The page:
And if all else fails, we have a 1,200 volume paper library, including the Foxfire series and similar traditional knowledge bases. Life could be worse than to live out your days having to use books!

        • Good point Jan about the relative lack of feedback among bots. What is the value systemic those high frequency trading systems on wall street for instance beyond getting there first, beating the other guy?

          I think books are the answer but we’ve got to sort and refine the big pulse of information for a society in descent hopefully something more than Firefox but passing on the nanotechnology and gene modification? What principles shape what we keep?

          • “What principles shape what we keep?”

            It seems pretty simple to me. If it’s information that is useful to moderately skilled people with simple tools, and local or regional resources, it stays. If it requires more than regional support and infrastructure, it’s of dubious value in printed form, but probably worth keeping in digital form as long as possible.

            I was an electrical engineer in a former life, and I have lots of fairly simple references for making useful gizmos. A proportional temperature controller made with transistors only might be useful for some decades. The same thing done in with a programmable logic array probably is not.

            Perhaps the manufacture of new transistors is too information-intense to survive in a low-energy future. But up until the ’90s (when they began to be replaced with computers), they were ubiquitous, and one can easily “harvest” them from many sources.

            Another test to apply: was this information once useful in paper form, or has it lived its entire life in the digital realm? I’ve got lots of paper books of simple solid-state designs, but almost everything having to do with computers has been sourced and maintained in digital form, even though some copies might have been printed.

            I suspect other information-rich fields have similar parameters. For example, reflector halogen lighting may survive longer than LED or CFB lighting, simply because it can be done at a regional level by people with simple glass and metal skills, rather than a billion-dollar semiconductor wafer fabrication plant with 400 highly trained skilled workers (and 400 SUVs, and 400 big-screen TVs, and 400 annual vacations in Mexico, etc.) I doubt we’ll crash from LED lighting directly down to beeswax candles!

          • Jan, you make some really good points. In my specialty, intensive care nursing, a lot of the added complexity( units came into being in the late 60s) will be unsupportable In a lower energy world as elderly can no longer be maintained on vents for weeks or months at the end of life, and complex drip regimens are harder to maintain (we’re already seeing significant critical care drug shortages), and as toxins accumulate and die off accelerates our just in time ICUs will cave from the overload anyway? Grim thoughts from someone used to better living through electricity and chemistry . . . .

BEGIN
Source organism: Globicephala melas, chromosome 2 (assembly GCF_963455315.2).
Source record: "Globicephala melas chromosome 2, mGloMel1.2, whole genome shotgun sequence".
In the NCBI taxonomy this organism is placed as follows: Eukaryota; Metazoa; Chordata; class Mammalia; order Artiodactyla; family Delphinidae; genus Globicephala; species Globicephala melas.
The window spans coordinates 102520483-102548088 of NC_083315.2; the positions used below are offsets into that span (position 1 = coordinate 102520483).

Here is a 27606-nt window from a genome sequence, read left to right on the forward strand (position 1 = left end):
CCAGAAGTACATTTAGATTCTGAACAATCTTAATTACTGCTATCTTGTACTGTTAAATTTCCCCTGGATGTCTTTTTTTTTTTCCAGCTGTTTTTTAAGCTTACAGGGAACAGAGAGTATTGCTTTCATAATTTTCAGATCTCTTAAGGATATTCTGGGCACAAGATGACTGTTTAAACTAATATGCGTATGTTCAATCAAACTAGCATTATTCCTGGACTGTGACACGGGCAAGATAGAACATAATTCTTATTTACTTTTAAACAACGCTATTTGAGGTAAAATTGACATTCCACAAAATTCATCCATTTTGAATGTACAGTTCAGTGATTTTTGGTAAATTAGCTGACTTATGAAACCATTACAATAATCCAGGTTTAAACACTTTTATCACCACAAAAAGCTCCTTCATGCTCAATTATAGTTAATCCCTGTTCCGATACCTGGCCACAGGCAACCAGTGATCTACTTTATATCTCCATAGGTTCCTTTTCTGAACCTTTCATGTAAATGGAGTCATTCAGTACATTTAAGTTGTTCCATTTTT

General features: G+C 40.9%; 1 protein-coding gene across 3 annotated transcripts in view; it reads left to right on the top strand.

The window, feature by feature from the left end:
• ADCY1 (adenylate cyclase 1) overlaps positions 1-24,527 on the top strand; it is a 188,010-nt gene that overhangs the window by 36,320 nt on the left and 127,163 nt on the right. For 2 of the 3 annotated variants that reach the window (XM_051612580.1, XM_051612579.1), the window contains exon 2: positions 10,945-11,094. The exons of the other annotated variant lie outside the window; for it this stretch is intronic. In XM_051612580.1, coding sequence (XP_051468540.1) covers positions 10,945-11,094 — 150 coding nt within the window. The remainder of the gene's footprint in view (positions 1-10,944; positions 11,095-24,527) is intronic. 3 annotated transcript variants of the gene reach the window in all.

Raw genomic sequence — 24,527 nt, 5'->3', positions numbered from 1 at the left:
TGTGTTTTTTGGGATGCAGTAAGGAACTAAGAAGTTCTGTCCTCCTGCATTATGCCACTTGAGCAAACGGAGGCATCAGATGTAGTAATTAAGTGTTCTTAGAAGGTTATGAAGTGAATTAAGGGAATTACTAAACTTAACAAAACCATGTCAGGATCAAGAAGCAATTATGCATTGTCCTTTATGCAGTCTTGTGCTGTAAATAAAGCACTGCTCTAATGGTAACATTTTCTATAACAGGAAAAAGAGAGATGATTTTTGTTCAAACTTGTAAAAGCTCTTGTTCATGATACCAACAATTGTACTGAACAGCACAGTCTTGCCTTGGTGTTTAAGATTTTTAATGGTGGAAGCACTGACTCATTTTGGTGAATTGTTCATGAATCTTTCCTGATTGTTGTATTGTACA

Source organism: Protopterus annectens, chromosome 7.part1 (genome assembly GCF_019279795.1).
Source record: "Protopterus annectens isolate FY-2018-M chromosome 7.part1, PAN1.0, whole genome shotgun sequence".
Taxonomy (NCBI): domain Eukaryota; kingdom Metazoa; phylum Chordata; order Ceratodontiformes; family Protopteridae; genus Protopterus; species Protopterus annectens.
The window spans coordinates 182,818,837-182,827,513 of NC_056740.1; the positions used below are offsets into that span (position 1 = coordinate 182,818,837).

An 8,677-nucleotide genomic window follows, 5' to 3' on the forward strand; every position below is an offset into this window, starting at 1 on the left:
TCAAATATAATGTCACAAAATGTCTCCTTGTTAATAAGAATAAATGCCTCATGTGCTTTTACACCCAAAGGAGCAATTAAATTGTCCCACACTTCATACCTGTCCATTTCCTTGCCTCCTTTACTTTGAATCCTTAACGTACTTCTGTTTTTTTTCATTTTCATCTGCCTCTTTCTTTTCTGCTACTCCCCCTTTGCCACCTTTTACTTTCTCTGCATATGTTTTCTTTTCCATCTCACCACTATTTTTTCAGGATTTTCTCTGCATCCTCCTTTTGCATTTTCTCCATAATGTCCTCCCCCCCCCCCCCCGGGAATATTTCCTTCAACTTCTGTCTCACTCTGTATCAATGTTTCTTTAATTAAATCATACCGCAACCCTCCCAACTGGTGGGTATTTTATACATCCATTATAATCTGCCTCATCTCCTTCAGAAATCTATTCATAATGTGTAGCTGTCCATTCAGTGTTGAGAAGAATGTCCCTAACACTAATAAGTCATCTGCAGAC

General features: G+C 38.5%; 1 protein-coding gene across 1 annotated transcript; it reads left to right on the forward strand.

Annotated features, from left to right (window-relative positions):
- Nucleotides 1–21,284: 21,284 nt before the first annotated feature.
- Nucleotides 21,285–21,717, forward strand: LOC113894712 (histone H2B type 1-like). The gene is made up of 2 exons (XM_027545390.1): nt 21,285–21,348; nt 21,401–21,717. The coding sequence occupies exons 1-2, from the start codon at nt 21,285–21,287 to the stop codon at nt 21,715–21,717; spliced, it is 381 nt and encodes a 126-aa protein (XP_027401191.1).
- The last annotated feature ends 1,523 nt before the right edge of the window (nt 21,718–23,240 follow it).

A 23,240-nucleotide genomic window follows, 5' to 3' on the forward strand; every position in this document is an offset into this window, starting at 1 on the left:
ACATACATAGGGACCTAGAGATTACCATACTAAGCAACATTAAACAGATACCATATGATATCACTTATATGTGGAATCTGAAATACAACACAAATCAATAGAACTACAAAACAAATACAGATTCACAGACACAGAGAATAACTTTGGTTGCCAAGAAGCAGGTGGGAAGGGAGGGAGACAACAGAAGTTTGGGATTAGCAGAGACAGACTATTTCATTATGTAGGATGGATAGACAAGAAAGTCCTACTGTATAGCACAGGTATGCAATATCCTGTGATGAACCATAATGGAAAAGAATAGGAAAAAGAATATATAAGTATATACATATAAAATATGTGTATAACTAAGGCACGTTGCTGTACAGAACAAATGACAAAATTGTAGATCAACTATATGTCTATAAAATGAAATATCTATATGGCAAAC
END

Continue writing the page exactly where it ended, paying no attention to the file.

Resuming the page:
• “as toxins accumulate and die off accelerates our just in time ICUs will cave from the overload anyway? Grim thoughts from someone used to better living through electricity and chemistry . . . .”

            Why “grim thoughts?” Nature has been doing this for some four billion years — that we know of. I guess it’s a bit more grim when it’s your species biting the dust than if it’s some mollusk or insect somewhere — but why? That’s just another form of anthropocentrism raising its ugly head.

            I don’t necessarily belong to the paleo-worship cult, but I don’t see what was so bad about older ways, anyway. I’d rather die fairly young from something catastrophic than die after years of misery, hooked up to tubes. Humans have more years of poor quality health than they’ve ever had — and we call that progress!

            On the way up the energy curve, we’ve also forgotten much of what we once knew about natural health maintenance. I recall being flat on my back for weeks, wondering how I would have survived had I been in some migrant tribe of hunter-gatherers, when it struck me: I probably would not be having back problems if it hadn’t been for years of sitting at a desk in front of a computer!

            So I’ve been studying herbalism and natural medicine lately, and avoiding conventional medicine except as a last resort. People expect to take a pill and instantly get better. I’m coming to understand that the time it takes to heal is probably related to the time it took to get in that situation in the first place.